Tag: Earth Day

Latest News – THE ENVIRONMENTALIST’s Earth Day


Golf and the Environment

Golf courses can be breathtaking in their beauty.  Environmentally?  Not as much…  Includes an interesting survey of golf professionals about climate change and sustainable use.

NASA rolls out the ‘Green Carpet’ for Earth Day

The National Aeronautics and Space Administration (NASA) is commemorating Earth Day with a ‘Green Carpet’ campaign of press conferences, features on NASA TV, links and new photos of the earth taken from the latest shuttle missions.

U.S. Identifies Tainted Heparin in 11 Countries

Contamination in the blood thinner Heparin that was produced in China has been discovered in eleven countries, accounting for 81 deaths in the United States, so far.

More new articles at THE ENVIRONMENTALIST

Earth Day’s real, lasting legacy

Happy Earth Day.

Maybe we should start with a disclosure that I am Gaylord Nelson’s biographer, which may give me a somewhat different perspective on Earth Day, founded by Senator Nelson (pictured), than some others.

That said, do take time to read Meteor Blade’s commentary and Q-A with Denis Hayes, who has been associated with Earth Day since Gaylord Nelson hired him to coordinate the first one in 1970.

Earth Day, it is true, has not solved all of the world’s environmental problems.  But it has had, and continues to have, a profound impact on how people think about and relate to the environment.

Gaylord Nelson’s primary goal in launching Earth Day was to get environmental issues a prominent place on this country’s political agenda, and it certainly accomplished that long ago.  On the first Earth Day, seven months after Nelson announced plans for what he envisioned as a campus environmental teach-in, 20 million people — 10 per cent of the US population at the time — participated in some way.

Earth Day introduced the Environmental Decade, an unparalleled period of legislative and grassroots activity to protect the nation’s environment. More significant environmental legislation was signed into law during the eleven-year “decade” (1970-1980) than during the 170-year period prior to Earth Day.  Congress passed twenty-eight major environmental laws, and hundreds of other public lands bills to protect and conserve natural resources.

Philip Shabecoff, a noted environmental writer, described it this way:

After Earth Day, nothing was the same. Earth Day brought revolutionary change and touched off a great burst of activism that profoundly affected the nation’s laws, its economy, its corporations, its farms, its politics, science, education, religion, and journalism… Most important, the social forces unleashed after Earth Day changed, probably forever, the way Americans think about the environment.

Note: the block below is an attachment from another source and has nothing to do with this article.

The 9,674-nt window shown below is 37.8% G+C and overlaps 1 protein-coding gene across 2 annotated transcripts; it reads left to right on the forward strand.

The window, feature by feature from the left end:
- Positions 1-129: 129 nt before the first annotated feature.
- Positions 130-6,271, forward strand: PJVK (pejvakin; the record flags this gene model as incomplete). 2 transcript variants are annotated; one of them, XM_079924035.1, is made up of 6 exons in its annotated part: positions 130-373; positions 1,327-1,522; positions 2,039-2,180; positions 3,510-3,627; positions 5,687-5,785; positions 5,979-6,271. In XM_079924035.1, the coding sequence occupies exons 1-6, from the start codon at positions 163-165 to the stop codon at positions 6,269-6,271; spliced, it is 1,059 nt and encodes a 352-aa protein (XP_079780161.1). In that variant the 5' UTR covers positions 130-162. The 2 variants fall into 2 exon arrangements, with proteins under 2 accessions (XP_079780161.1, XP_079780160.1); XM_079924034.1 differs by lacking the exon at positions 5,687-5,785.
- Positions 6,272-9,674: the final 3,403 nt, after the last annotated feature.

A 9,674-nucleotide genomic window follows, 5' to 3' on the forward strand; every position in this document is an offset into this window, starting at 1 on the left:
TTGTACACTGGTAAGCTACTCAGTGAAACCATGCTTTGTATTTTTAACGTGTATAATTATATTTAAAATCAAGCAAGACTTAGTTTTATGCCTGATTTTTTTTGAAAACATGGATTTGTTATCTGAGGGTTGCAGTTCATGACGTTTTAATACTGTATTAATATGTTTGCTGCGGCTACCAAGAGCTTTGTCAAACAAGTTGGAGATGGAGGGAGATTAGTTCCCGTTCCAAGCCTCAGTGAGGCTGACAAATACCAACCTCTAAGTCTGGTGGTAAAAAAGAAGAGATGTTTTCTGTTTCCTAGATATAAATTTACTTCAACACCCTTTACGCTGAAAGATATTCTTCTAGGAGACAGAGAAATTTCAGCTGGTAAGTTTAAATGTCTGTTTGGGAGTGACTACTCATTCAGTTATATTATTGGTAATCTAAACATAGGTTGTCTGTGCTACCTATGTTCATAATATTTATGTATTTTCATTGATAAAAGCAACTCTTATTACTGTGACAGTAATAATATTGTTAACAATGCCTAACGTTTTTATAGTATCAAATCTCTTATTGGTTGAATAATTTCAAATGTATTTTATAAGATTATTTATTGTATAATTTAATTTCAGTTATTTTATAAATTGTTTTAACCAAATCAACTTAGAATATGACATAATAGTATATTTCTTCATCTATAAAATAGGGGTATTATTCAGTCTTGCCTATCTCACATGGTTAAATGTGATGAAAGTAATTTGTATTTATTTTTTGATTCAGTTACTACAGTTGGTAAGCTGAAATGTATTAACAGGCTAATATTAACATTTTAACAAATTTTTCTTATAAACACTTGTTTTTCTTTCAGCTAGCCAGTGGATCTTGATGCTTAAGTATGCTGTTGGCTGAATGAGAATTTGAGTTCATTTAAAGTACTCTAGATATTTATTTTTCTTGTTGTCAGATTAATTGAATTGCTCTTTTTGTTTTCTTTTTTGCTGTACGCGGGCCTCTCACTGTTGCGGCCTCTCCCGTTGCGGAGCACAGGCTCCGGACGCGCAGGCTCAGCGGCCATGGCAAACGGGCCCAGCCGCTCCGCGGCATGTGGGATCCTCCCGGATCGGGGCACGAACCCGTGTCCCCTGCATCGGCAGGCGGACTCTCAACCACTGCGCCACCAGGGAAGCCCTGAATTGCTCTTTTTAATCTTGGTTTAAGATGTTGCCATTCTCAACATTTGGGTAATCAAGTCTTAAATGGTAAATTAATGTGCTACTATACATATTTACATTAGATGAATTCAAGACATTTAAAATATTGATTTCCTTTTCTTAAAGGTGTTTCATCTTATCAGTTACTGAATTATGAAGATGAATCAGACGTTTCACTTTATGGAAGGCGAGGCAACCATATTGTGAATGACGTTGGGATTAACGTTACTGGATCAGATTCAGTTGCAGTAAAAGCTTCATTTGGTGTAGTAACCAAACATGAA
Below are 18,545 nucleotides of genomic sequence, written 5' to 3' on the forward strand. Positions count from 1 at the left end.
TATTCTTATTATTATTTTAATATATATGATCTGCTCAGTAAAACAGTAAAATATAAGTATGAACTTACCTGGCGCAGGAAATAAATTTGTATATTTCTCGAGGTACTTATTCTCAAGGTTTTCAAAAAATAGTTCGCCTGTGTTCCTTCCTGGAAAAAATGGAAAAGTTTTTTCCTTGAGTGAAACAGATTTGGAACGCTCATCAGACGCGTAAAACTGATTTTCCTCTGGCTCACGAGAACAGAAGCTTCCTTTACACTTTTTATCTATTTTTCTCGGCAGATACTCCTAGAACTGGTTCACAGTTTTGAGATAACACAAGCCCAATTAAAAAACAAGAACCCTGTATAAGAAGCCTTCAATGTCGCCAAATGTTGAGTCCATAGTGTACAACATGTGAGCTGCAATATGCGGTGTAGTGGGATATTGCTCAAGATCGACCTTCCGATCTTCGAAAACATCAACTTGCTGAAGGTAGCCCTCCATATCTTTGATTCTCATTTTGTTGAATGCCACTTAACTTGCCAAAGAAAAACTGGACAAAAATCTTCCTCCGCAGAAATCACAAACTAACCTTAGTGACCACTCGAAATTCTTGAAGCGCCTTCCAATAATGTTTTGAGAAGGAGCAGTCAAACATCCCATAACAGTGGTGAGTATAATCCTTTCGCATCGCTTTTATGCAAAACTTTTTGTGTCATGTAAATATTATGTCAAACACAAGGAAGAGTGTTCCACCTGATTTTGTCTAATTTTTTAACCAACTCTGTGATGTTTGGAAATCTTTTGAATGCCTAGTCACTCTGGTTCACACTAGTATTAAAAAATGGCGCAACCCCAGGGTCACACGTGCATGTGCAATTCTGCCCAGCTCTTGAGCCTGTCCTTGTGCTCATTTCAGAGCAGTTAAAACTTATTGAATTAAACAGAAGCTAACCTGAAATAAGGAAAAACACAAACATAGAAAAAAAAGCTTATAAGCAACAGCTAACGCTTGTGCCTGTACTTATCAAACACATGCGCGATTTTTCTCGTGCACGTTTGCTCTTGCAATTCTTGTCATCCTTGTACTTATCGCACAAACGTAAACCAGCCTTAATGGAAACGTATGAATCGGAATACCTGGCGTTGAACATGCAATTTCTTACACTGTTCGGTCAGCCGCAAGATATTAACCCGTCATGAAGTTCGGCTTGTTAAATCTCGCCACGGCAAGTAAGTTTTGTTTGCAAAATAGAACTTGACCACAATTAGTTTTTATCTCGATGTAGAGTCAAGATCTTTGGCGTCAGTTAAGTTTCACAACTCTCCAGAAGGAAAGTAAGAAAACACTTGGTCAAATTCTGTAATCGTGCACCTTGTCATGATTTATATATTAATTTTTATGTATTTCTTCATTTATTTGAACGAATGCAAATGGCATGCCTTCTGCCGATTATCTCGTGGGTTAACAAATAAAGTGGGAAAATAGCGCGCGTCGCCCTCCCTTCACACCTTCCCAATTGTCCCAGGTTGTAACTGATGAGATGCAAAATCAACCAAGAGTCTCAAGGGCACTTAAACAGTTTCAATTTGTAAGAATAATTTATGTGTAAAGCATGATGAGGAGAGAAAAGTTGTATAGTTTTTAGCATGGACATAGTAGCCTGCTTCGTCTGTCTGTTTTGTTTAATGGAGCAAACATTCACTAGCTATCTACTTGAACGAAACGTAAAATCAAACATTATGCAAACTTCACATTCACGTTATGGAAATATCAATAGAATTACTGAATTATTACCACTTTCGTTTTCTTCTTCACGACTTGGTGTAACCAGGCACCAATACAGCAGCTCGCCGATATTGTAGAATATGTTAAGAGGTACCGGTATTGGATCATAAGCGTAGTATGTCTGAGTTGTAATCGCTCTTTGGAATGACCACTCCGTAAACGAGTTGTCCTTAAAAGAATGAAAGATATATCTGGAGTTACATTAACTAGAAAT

Five Questions for Earth Day’s Denis Hayes

In a few paragraphs, I’ll get to the promised interview, but first a few words of my own. (If you’re short on time, scroll to the interview box).

Every year, I greet Earth Day with mixed feelings because the first one came at a time of tremendous upheaval in another realm.

Although that first Earth Day in 1970 – which Denis Hayes coordinated – focused needed attention on the world’s environmental troubles, it was also a diversion. Just a week after Earth Day, on April 29, the U.S. sent troops into Cambodia and, within three weeks, six students had been killed during protests at Kent State and Jackson State universities. Then, too, while millions joined in Earth Day activities, the event was peppered with corporate sponsors, many of whom were more interested in making a public relations coup than anything substantively ecological.

Indeed, some corporate participants took a downright hostile tone when it was pointed out that something engaged in by them might be environmentally destructive.

Nonetheless, for a time, in part because Richard Nixon needed something positive to balance his administration’s disastrous continuation of the war in Southeast Asia and because he was pressured by Democrats like Earth Day founder Gaylord Nelson and members of his own party, quite a number of successful environmental initiatives were undertaken, including the creation of the Environmental Protection Agency and legislation on clean water and clean air.  

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